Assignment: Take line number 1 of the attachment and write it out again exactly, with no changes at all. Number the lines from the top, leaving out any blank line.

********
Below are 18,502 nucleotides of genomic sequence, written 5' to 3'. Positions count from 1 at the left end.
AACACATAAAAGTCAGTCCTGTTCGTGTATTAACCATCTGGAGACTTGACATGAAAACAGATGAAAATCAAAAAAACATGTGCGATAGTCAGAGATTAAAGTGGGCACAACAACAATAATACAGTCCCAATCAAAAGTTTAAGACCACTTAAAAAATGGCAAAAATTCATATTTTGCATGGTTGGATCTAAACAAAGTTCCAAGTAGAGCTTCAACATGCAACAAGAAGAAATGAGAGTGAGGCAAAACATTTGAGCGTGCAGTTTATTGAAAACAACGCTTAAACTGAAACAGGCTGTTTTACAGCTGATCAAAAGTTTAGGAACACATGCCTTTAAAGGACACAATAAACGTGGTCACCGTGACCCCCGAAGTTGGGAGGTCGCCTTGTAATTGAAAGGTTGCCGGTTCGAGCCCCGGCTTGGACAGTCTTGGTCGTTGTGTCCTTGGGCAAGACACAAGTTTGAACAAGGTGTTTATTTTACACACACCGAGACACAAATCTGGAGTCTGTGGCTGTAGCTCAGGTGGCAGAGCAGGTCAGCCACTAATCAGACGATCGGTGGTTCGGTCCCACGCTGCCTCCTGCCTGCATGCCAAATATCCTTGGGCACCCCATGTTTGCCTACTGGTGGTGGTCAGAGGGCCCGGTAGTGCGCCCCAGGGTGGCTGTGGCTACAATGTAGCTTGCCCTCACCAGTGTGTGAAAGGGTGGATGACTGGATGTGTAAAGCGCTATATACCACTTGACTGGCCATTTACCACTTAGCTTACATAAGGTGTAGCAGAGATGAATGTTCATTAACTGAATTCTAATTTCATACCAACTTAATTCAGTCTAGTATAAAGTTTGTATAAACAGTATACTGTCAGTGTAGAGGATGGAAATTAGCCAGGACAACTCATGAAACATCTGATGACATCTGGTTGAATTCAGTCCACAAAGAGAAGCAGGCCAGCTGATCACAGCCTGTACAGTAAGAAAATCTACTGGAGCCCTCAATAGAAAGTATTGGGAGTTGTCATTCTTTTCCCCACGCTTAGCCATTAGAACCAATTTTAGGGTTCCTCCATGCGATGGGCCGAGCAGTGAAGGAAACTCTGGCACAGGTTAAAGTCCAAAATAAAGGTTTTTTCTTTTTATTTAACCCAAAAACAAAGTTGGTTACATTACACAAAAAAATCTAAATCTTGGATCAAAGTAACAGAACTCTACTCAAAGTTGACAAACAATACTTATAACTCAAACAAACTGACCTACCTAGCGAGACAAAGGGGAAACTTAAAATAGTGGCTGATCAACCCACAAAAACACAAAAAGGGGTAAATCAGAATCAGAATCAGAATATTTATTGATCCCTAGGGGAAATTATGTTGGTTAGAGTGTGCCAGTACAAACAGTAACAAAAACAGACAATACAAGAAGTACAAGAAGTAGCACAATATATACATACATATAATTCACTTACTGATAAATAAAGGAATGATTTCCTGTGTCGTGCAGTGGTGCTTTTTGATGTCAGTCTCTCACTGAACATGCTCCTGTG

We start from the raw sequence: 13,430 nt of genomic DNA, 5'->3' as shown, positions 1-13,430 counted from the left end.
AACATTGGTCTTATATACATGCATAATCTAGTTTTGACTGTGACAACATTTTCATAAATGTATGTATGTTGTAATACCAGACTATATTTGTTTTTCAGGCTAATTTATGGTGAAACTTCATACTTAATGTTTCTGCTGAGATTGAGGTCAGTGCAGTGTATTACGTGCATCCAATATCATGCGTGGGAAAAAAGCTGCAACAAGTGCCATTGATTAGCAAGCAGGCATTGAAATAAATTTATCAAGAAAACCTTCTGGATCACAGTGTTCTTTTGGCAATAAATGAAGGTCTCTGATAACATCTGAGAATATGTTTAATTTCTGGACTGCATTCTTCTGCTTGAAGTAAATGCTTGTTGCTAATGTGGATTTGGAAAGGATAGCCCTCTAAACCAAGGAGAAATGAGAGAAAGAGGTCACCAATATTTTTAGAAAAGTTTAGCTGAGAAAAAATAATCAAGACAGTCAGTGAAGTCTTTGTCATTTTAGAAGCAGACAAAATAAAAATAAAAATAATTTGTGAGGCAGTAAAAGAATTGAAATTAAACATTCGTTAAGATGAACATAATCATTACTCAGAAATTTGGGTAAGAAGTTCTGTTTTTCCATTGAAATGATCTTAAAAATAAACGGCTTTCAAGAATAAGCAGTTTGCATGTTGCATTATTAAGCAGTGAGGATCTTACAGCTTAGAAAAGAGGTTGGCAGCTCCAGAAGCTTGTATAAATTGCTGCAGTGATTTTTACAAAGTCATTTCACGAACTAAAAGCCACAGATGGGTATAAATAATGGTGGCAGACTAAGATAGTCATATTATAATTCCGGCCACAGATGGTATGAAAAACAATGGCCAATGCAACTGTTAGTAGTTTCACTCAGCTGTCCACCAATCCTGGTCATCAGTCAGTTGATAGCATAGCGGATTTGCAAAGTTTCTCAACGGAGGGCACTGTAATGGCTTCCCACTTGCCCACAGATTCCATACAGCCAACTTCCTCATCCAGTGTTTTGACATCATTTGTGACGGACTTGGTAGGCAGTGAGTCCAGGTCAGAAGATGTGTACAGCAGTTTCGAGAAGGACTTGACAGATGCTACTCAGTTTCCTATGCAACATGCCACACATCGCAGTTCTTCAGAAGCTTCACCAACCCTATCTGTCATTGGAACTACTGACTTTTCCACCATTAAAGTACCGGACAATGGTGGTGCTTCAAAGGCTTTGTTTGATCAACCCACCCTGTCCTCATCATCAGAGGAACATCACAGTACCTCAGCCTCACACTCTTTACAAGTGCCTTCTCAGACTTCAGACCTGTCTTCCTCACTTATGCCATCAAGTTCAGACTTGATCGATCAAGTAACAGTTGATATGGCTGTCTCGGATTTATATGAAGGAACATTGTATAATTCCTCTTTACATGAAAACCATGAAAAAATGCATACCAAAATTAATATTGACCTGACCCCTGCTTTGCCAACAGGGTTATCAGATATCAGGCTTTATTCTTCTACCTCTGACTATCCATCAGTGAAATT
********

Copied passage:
Below are 18,502 nucleotides of genomic sequence, written 5' to 3'. Positions count from 1 at the left end.